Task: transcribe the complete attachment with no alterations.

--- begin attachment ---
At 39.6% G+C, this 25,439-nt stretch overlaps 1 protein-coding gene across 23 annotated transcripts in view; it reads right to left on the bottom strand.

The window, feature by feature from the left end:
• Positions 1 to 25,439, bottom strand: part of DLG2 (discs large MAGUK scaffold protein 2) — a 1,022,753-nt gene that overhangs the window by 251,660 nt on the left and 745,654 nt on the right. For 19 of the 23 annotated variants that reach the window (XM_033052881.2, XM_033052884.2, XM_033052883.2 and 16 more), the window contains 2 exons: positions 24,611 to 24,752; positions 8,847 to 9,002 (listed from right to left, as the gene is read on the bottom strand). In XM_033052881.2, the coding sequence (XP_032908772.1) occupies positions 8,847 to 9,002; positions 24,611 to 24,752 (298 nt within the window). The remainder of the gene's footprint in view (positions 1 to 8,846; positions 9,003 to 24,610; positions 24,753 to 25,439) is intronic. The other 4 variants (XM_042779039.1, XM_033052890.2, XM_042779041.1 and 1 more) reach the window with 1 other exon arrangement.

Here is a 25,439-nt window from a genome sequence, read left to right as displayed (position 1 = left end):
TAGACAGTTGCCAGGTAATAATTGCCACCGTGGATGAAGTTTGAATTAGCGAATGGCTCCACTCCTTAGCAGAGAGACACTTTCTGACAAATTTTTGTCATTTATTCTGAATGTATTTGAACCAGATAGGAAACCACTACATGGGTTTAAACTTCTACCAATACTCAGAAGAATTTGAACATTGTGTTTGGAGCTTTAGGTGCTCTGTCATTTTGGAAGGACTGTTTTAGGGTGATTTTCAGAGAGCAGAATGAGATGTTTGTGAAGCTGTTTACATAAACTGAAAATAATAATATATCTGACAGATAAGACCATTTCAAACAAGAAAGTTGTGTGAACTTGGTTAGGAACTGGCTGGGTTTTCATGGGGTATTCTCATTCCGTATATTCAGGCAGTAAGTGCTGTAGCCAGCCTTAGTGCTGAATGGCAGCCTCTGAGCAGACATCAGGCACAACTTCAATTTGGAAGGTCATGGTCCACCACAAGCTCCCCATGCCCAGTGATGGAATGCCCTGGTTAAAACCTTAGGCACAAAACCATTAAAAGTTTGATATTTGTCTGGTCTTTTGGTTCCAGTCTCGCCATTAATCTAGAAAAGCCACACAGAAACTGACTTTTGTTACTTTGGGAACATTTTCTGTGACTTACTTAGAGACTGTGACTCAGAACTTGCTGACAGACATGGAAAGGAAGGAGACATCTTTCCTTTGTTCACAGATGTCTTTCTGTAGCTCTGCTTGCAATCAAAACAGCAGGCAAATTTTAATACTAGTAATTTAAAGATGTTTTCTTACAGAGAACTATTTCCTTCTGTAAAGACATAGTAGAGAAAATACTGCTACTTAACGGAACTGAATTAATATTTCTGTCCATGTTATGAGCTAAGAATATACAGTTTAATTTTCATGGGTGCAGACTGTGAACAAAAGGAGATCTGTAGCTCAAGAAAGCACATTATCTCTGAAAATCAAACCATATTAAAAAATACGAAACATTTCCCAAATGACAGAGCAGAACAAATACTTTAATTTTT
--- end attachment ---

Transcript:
At 39.6% G+C, this 25,439-nt stretch overlaps 1 protein-coding gene across 23 annotated transcripts in view; it reads right to left on the bottom strand.

The window, feature by feature from the left end:
• Positions 1 to 25,439, bottom strand: part of DLG2 (discs large MAGUK scaffold protein 2) — a 1,022,753-nt gene that overhangs the window by 251,660 nt on the left and 745,654 nt on the right. For 19 of the 23 annotated variants that reach the window (XM_033052881.2, XM_033052884.2, XM_033052883.2 and 16 more), the window contains 2 exons: positions 24,611 to 24,752; positions 8,847 to 9,002 (listed from right to left, as the gene is read on the bottom strand). In XM_033052881.2, the coding sequence (XP_032908772.1) occupies positions 8,847 to 9,002; positions 24,611 to 24,752 (298 nt within the window). The remainder of the gene's footprint in view (positions 1 to 8,846; positions 9,003 to 24,610; positions 24,753 to 25,439) is intronic. The other 4 variants (XM_042779039.1, XM_033052890.2, XM_042779041.1 and 1 more) reach the window with 1 other exon arrangement.

Here is a 25,439-nt window from a genome sequence, read left to right as displayed (position 1 = left end):
TAGACAGTTGCCAGGTAATAATTGCCACCGTGGATGAAGTTTGAATTAGCGAATGGCTCCACTCCTTAGCAGAGAGACACTTTCTGACAAATTTTTGTCATTTATTCTGAATGTATTTGAACCAGATAGGAAACCACTACATGGGTTTAAACTTCTACCAATACTCAGAAGAATTTGAACATTGTGTTTGGAGCTTTAGGTGCTCTGTCATTTTGGAAGGACTGTTTTAGGGTGATTTTCAGAGAGCAGAATGAGATGTTTGTGAAGCTGTTTACATAAACTGAAAATAATAATATATCTGACAGATAAGACCATTTCAAACAAGAAAGTTGTGTGAACTTGGTTAGGAACTGGCTGGGTTTTCATGGGGTATTCTCATTCCGTATATTCAGGCAGTAAGTGCTGTAGCCAGCCTTAGTGCTGAATGGCAGCCTCTGAGCAGACATCAGGCACAACTTCAATTTGGAAGGTCATGGTCCACCACAAGCTCCCCATGCCCAGTGATGGAATGCCCTGGTTAAAACCTTAGGCACAAAACCATTAAAAGTTTGATATTTGTCTGGTCTTTTGGTTCCAGTCTCGCCATTAATCTAGAAAAGCCACACAGAAACTGACTTTTGTTACTTTGGGAACATTTTCTGTGACTTACTTAGAGACTGTGACTCAGAACTTGCTGACAGACATGGAAAGGAAGGAGACATCTTTCCTTTGTTCACAGATGTCTTTCTGTAGCTCTGCTTGCAATCAAAACAGCAGGCAAATTTTAATACTAGTAATTTAAAGATGTTTTCTTACAGAGAACTATTTCCTTCTGTAAAGACATAGTAGAGAAAATACTGCTACTTAACGGAACTGAATTAATATTTCTGTCCATGTTATGAGCTAAGAATATACAGTTTAATTTTCATGGGTGCAGACTGTGAACAAAAGGAGATCTGTAGCTCAAGAAAGCACATTATCTCTGAAAATCAAACCATATTAAAAAATACGAAACATTTCCCAAATGACAGAGCAGAACAAATACTTTAATTTTT